This week the news hit our headlines that the first female Scout leader had been elected in the UK.
Feeling fairly unfazed by the news, I took to social media to reminisce over good times I spent as a young Scout myself. However, I was surprised to be met with claims that girls should have never been allowed to join what initially began as a male-only organisation, and we should remain strictly within a Girl Guides group, the reason why I’ll never know.
Now I can’t say I’ve ever had myself down as much of a feminist. I’m all for equal rights but I wont be burning any under garments outside parliament in the near future, however this statement really warmed my blood.
From the age of 7 years old to 13 I was a keen member of the Cubs, and then eventually the Scouts. My Friday evenings were spent building camps in the woods, learning how to tie knots (which I incidentally still use on a daily basis) and getting covered head to toe in dirt. It was great.
During the holidays we did Scout Camps which included all of the above plus much more but for a week at a time, energised by a daily diet of lukewarm baked beans.
Now, admittedly I was a little naughty, well technically my parents were, and I was also enrolled with the local Girl Guides group. This became particularly problematic during Remembrance Day when both the Guides and the Scouts expected me to take part in the parade with them, but every year I was ‘just too poorly’. Sorry Brown Owl and Michala if you’re reading this!
Anyway, Girl Guides met every Wednesday night and we spent our time in the comfort of a village hall learning to sew, perfecting our handstands and playing group games. This was also great fun and I made some wonderful friends along the way. However, knitting isn’t for everyone, and although it gave me the skills to crochet a rather attractive scarf, it didn’t give me the fresh air and adventure that I thrive upon.
The comments made about female Scout members impeding on ‘boy time’ and therefore should be banned quite frankly saddened me. To think of all the outdoorsy young girls out there, a younger version of myself that lives to get muddy and walks around with twigs in her hair, could be deprived of those experiences because of a simple difference in her anatomy is just ludicrous.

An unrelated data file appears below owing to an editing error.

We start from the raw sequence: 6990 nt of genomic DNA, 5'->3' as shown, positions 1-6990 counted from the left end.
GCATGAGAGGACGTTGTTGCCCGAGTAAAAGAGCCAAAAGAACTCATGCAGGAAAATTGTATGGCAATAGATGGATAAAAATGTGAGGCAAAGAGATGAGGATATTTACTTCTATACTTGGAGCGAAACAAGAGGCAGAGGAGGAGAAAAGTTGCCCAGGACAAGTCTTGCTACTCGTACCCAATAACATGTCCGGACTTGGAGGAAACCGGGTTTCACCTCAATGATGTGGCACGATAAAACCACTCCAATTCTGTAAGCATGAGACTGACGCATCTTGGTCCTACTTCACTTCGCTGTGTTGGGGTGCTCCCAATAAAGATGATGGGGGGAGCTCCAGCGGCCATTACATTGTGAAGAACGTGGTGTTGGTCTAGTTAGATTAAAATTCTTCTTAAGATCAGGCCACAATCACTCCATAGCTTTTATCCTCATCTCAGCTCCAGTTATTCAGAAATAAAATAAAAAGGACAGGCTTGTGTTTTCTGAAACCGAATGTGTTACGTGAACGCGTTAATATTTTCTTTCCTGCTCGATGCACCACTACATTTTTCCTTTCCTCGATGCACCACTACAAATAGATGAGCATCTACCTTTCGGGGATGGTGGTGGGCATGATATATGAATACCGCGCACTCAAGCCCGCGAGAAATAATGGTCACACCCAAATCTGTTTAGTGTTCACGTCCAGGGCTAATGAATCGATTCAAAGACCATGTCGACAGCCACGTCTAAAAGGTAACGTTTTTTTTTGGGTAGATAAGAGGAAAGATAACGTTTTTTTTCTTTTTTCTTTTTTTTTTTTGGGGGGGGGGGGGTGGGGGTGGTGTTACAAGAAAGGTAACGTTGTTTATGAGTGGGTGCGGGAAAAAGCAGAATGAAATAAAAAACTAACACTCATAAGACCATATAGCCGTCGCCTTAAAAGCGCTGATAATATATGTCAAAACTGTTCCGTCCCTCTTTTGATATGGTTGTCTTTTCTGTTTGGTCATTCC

She might never learn to tie the invaluable reef knot, never learn to light a camp fire when its pouring with rain and the elements are against her, and she might never realise how easy it is to beat a boy at a game of Kwik Cricket. All skills that I maintain to this day.
I met boys and girls at Scouts that I’m still friends with now. Friends that I can joke with about the time we found that dead mole, or when John Smith ate a maggot and turned green. And I’d say we’ve all grown up into pretty well rounded people.
Scouts was there before a gender barrier ever was, and it was only until I had grown older and left that people started to point out to me that it was unusual for a girl to attend- before that I’m not sure it had ever even crossed my mind. In fact, it was only until I grew older that many of my male orientated hobbies were scrutinised, and still are to this day.
But Scouts helped me build up that initial confidence in myself, and taught me I have the ability to do anything I want to do and be whoever I want to be.
So if you’d like your child to find their sense of adventure and learn how to survive a damp night in the village woods, then enrol them with a Scout group. And if you want your daughter (sorry, they haven’t mastered allowing boys to join yet) to make local friends and learn the value of team work, then stick her in the Guides.
But just a warning, if like my parents you like peace and quiet two nights a week, make sure you have a good excuse for when they both ask you to be flag bearer at the parade..